Protestors draw attention to the contrast between efforts to find Osama bin Laden and those to extradite Warren Anderson, former chief executive of Union Carbide. Anderson is evading justice in the United States and wanted for crimes in Bhopal.
You are head of a huge multinational chemical firm when your company decides to cut some safety corners at a pesticide plant in India. A few months later an explosion at the same plant results in the world's worst industrial disaster in Bhopal, India, causing the deaths of 20,000 people and making 120,000 people chronically ill.
What do you do? Immediately send a disaster relief team to the area and disclose all the details of the deadly gas leak so survivors can be treated properly? Offer to fully compensate survivors for the horrendous damage to their eyes, throats, lungs and loss of entire families? At least you should clean up the polluted factory and allow residents to rebuild their lives without a toxic legacy?
If your name is Warren Anderson, former head of Union Carbide (now Dow Chemicals) the answer is a big fat no to all of the above questions. You let your company abandon the polluted factory site allowing it to poison Bhopal residents for 18 years. You do not disclose the composition of the poisonous gas so doctors can properly treat the 120,000 people who are still sick. Your lawyers ensure survivors only get between US$ 300-500 compensation each, if they are 'lucky', for their ruined lives, despite the fact you run a huge US corporation with assets in the billions.
If you were Warrern Anderson, when you are charged with homicide by an Indian court, rather than offer abject apologies or sincere regret, you disappear into hiding, most likely in the US.
Rasheeda Bee, a Bhopal survivor describes what happened to her. 'We heard a lot of noise outside, and then somebody opened the door. Then we got the gust of the poison wind. I told my people in my family that we must run, because everyone is running away. By which time we found out something has happened in the Union Carbide factory.
'Our eyes were inflamed, so we couldn't open them, so we were running blindly. My father and everybody else was frothing at the mouth. My sister also. We did not know what to do so we ran as far as we could. And then we just sat there.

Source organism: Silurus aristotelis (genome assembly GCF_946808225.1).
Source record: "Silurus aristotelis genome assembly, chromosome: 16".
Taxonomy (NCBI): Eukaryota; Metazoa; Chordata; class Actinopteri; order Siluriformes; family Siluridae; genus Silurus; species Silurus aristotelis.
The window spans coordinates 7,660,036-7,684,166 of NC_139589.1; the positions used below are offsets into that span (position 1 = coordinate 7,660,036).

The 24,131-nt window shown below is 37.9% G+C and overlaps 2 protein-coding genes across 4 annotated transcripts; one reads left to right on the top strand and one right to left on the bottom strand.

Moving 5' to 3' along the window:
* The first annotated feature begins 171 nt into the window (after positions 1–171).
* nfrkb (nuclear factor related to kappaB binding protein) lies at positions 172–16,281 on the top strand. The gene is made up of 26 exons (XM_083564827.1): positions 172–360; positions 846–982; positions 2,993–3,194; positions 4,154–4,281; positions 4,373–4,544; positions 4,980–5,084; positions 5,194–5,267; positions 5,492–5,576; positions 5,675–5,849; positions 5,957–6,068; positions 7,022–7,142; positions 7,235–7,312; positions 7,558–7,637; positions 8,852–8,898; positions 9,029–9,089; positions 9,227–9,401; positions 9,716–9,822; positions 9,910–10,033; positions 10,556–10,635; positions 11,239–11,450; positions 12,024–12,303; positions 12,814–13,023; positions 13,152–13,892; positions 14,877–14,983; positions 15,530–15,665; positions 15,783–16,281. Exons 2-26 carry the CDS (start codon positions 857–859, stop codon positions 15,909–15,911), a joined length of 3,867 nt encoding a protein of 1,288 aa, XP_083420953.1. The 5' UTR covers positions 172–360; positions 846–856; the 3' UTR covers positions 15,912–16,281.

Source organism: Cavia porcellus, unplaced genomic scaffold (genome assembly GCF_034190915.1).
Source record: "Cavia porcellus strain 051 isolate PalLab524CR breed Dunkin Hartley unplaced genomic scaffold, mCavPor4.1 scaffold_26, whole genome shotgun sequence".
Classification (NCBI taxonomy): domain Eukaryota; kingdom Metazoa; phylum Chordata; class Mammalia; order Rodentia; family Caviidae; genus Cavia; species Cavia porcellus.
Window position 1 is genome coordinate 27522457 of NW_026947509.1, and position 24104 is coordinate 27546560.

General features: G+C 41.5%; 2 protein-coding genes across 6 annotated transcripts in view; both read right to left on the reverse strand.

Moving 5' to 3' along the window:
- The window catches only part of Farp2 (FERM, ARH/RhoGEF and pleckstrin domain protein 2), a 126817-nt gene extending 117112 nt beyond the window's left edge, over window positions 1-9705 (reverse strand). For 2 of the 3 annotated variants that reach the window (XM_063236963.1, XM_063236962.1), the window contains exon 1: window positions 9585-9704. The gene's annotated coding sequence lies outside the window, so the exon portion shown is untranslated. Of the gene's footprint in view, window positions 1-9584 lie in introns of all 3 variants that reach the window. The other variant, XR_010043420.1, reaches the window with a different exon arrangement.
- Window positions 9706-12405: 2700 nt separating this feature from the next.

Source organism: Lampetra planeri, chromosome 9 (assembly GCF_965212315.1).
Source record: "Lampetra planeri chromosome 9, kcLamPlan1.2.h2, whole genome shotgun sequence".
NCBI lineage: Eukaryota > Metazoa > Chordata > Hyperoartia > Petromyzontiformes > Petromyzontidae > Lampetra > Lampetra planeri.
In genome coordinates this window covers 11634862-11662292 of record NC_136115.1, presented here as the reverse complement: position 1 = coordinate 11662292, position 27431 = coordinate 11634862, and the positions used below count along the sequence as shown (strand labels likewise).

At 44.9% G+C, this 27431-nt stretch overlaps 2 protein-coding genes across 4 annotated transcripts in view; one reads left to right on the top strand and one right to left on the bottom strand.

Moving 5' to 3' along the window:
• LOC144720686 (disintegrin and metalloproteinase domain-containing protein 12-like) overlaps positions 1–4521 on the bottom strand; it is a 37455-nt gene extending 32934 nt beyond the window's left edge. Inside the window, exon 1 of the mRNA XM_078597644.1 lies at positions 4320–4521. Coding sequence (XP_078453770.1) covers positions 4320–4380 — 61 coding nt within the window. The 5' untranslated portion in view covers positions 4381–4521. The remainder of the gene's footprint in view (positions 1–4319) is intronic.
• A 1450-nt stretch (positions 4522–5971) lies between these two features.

'Later, my father died of cancer.'
In a climate where US corporate bosses are being paraded in handcuffs for cooking the books and costing investors big money, how hard have the US authorities tried to track down a man wanted to answer for the death of 20,000 people in India? It seems that as long as the corporate crime happens outside the US then it does not really matter.
On August 26-27th the Government of India will attempt to lower the charge against Anderson to negligence, which means he will not have to stand trial in India. The crime has not changed, but maybe the US government and Union Carbide's new owners Dow Chemicals are working behind the scenes to pressure the Indian government?
Ironically Monday August 26 is also the start of the Earth Summit in South Africa where corporations, with the backing of administrations like the US, will argue that they can be trusted to look after the world and any government rules on the environment should be avoided at all costs. If Bhopal and its deadly legacy are any guide it seems the one thing we really need, to save the planet from more Bhopals, are proper government enforced international laws rather than voluntary corporate promises.
If recent events are anything to go by we can not even trust corporations to look after their money, something very dear to their hearts, never mind looking out for the global environment as well.